MONDAY MACRO: Although NPL Ratio has reached a 10-year high, it’s still significantly below historical levels
Credit analysis is an important and integral part in monitoring the health of the economy since credit is an alternative source of funds for businesses and consumers. Bank deposits are put to more productive uses as loans, which can stimulate economic activity. When capital is not efficiently allocated, it leads to limited business opportunities or expansion, which slows down economic growth.
However, with the external shock brought by the pandemic, global and local credit markets have tightened their lending standards.
Through this credit indicator, we can get an idea of how the Philippine credit market is faring.
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When we talk about a country’s credit environment, we have to talk about different factors such as the aggregate recovery rate, aggregate credit profile of listed companies, credit default swaps, credit lending standards, and yield curves, among others. Today, we will focus on the Philippine banking system.
Studying banks’ sentiments and their activities can give us some idea of where an economy is headed. That is because in emerging markets such as the Philippines with limited market infrastructure, banks are the most dominant players in the credit market. There are very few alternatives to banks as a source of debt funding, and there is limited infrastructure available to facilitate the trading of more financial instruments, such as corporate debt securities.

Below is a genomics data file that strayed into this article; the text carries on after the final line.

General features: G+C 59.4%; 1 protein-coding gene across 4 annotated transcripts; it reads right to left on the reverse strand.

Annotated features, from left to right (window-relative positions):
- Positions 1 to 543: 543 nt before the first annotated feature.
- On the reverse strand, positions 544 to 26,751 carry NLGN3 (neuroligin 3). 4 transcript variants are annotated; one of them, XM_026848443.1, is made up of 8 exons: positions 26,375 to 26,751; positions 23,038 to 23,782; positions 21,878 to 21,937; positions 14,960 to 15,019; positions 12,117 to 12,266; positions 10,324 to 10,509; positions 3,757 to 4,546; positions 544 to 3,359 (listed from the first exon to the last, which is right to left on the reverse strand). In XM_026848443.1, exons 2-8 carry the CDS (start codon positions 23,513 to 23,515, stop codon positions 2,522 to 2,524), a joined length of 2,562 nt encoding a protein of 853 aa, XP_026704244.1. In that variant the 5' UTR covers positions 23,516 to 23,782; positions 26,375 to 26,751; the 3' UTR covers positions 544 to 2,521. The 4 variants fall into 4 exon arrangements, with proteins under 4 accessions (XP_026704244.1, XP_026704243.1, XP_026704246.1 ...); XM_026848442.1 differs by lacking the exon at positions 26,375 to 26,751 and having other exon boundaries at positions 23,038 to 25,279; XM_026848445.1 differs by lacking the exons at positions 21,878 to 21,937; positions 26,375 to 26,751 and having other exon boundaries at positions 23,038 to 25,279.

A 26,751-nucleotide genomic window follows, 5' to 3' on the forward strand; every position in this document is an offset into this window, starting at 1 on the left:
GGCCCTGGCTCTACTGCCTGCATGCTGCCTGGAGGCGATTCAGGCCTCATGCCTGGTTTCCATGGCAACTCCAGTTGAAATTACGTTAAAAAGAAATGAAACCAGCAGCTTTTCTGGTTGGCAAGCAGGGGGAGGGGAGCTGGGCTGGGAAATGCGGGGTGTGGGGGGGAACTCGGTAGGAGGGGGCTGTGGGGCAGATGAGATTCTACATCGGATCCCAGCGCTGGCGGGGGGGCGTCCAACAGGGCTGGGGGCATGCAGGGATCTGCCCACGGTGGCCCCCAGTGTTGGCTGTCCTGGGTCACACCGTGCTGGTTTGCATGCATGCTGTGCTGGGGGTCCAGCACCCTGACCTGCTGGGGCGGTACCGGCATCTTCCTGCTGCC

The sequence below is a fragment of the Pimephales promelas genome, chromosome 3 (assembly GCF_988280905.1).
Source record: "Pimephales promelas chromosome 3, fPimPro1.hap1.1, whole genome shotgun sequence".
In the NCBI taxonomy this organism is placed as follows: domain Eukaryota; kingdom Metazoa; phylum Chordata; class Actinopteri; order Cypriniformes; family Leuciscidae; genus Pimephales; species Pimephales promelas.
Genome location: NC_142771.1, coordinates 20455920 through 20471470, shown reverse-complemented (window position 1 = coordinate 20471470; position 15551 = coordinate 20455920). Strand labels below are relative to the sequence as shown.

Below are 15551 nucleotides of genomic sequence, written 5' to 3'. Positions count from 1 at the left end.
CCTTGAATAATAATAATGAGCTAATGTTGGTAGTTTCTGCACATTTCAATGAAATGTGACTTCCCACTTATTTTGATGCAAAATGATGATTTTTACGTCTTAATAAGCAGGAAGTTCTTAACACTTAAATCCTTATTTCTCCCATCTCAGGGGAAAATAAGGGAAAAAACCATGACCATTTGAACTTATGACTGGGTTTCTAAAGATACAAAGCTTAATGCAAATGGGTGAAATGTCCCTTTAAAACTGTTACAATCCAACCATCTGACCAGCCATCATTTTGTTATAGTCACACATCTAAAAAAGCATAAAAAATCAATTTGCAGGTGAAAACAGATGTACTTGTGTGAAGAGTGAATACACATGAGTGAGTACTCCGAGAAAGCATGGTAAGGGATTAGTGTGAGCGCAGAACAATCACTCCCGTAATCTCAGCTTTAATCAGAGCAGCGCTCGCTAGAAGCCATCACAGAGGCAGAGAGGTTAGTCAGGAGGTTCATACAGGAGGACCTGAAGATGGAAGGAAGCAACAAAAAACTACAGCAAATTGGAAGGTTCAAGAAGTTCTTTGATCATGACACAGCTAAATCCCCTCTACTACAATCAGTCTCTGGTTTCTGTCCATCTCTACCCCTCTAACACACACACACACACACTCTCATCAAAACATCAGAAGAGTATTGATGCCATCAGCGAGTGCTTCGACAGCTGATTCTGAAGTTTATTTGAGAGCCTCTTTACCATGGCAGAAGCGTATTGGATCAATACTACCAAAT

If banks become wary of potential borrowers, credit availability to businesses may decrease and potentially slow down the economy’s growth.
In Q4 2020, banks showed a slightly improved credit outlook. Majority of respondent banks maintained their overall credit standards for loans to both enterprises and households under the modal approach. The previous two quarters showed tighter lending standards, according to the Senior Bank Loan Officers’ Survey (SLOS) data.
The SLOS is conducted by the Bangko Sentral ng Pilipinas (BSP) on a quarterly basis. The survey monitors the banks’ lending behavior, which is an important determinant of credit market trends, particularly in emerging markets.
As the majority of the banks in Q4 2020 did not further tighten lending standards, this breaks the two quarters of consecutive tightening. This may signal that banks are less pessimistic about the economy’s outlook due to the vaccine rollouts this year, which is expected to help the economy recover at a quicker pace. They are also expecting consumer and business loan demand to increase as spending once again picks up.
However, we also need to look deeper into the banking system to see how the banks are doing.
The restrictions placed on businesses and consumer activity because of the pandemic made it difficult for businesses to generate the same returns as they have in the past. It has also made it difficult for businesses and consumers to service their debt obligations. Though a grace period in loan payment under the Bayanihan Act provided some respite, once that expires, it’s likely we’ll see an increase in bad loans.
In one of our Monday Macro reports, we talked about the Non-Performing Loan (NPL) ratio, which is the portion of unpaid loans for more than 30 days after the due date, as a percentage of the total loan portfolio. A low NPL ratio shows strength in the financial system and state of the economy, while a high NPL ratio implies that banks have taken on low-quality loans.